Cinema for the 2020s is about to go live
When Martin Scorsese began making movies, editing involved cutting the razor-sharp film stock by hand — meaning that, in many cases, you were quite literally putting your blood, sweat, and tears into your art. As the master filmmaker nears his ninth decade of life, he can be forgiven for wanting to hold onto what he’s built.
Yet reluctant though he may be, he is still vital enough to recognize the drama of the change — a change that, in his estimation, is the biggest leap for the medium since the 1927 introduction of sound. That change is streaming, and as of this year, all the major players of the film world will have taken the field. As for Scorsese, his last film — which concerns an old man’s confrontation with the irrevocability of both past and future — premiered on Netflix.
Time Has Been
Time itself — the way it moves, and the way we shape it — is the great material of both life itself and the cinema. As the Russian master Andrei Tarkovsky put it, films are sculptures in time. In streaming, from the perspective of a traditionalist like Scorsese, the impact is painful: Viewers can stop or start the film as they wish, take time away, and come back to it (or not) as they please. They can chip away at the sculpture.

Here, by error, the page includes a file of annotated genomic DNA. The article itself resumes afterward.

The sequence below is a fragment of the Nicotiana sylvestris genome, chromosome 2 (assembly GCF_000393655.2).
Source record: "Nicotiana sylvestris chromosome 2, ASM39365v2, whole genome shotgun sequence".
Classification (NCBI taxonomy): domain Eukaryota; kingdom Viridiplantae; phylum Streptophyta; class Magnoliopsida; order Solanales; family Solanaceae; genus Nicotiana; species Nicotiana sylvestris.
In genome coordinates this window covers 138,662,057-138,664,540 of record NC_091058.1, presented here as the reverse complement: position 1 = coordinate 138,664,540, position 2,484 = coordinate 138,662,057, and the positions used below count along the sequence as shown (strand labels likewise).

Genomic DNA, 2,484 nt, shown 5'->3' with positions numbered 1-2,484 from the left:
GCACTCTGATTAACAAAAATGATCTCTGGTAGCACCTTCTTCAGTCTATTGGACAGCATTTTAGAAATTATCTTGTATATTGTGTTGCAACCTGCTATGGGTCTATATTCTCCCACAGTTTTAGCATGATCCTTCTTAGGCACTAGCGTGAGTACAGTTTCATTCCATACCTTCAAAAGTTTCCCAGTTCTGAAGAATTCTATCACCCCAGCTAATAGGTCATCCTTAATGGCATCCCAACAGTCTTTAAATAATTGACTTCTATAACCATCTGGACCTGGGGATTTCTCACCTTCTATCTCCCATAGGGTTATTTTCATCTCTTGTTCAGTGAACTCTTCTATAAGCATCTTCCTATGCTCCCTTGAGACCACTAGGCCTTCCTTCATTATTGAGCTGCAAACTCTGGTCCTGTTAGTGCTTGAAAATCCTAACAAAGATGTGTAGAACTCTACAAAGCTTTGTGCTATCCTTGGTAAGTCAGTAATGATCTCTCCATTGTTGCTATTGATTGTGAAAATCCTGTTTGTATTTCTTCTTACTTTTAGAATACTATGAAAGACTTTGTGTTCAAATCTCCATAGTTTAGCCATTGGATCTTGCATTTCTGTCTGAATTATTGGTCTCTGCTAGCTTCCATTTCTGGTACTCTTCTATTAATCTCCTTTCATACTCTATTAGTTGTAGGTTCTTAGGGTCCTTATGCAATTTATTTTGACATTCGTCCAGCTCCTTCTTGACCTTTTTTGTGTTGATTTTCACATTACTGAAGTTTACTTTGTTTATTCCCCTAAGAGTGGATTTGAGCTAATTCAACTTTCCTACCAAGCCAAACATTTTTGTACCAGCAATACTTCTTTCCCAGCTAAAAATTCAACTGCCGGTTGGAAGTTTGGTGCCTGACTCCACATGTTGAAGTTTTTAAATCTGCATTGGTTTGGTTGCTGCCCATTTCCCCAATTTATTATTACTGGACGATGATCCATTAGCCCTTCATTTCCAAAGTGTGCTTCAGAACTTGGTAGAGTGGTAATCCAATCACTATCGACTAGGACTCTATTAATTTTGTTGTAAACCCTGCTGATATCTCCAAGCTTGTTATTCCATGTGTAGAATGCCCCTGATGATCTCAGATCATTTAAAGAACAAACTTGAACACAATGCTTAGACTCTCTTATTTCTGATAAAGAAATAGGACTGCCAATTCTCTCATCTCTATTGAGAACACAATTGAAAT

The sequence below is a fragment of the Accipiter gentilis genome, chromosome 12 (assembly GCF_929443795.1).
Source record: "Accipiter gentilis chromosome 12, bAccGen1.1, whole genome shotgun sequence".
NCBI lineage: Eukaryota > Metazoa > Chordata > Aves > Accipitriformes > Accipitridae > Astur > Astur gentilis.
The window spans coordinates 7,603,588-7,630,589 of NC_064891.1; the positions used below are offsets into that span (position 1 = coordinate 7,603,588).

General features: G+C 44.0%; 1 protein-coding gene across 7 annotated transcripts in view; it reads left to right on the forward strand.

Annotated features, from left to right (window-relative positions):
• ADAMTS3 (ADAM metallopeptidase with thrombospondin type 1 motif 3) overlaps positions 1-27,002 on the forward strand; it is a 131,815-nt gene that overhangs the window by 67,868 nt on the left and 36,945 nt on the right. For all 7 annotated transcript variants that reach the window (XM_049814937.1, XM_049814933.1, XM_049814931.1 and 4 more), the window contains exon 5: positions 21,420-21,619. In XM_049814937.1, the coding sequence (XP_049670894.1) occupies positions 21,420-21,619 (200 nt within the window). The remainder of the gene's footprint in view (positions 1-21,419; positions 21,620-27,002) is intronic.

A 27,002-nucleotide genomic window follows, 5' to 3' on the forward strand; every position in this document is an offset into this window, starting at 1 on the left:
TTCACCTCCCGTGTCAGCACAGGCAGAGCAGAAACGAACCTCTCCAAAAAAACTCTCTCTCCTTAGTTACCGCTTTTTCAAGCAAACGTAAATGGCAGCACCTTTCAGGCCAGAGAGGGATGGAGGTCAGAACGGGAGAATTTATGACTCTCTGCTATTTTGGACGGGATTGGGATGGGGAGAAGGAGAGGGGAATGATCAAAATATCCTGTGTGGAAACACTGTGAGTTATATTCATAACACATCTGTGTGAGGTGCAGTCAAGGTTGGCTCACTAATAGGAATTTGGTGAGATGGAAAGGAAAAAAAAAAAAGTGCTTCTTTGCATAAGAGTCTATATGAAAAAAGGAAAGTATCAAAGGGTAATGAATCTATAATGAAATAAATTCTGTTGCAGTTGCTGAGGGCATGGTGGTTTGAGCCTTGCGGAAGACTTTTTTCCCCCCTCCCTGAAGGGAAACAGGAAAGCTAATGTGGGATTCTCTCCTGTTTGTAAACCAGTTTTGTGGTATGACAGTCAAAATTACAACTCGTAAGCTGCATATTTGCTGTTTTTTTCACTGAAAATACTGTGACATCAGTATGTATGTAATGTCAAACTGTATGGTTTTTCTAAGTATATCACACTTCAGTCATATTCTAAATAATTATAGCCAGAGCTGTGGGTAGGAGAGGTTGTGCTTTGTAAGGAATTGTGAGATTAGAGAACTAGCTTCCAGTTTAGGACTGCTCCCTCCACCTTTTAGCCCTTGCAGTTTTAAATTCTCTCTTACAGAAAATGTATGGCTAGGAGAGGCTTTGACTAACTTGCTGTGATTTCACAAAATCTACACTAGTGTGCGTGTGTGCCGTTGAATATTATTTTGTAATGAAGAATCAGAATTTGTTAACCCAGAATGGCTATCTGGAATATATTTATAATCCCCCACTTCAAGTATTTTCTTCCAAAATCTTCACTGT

That Netflix, with nary a water tower to its name, has risen to the heights of a legacy studio within a decade speaks to what is missing from Scorsese’s narrative: the audience’s imperium. Filmmakers and their corporate masters didn’t see the potential of the new technology; audiences did. They responded to Netflix’s upstart new platform with an enthusiasm so great it shell-shocked the studios and built a new empire.
The corporate forces that the technology has unleashed have been called the streaming wars — competition for the attention of the audience across an ever-proliferating variety of platforms. Business leaders don’t tend to see it that way, since the cinema is — and never has been — one thing. Throughout the history of the medium, what has mattered is giving people the opportunity to create: not just the filmmakers, but the audience as well. What streaming brings to bear is the power that everyone has to sculpt in time.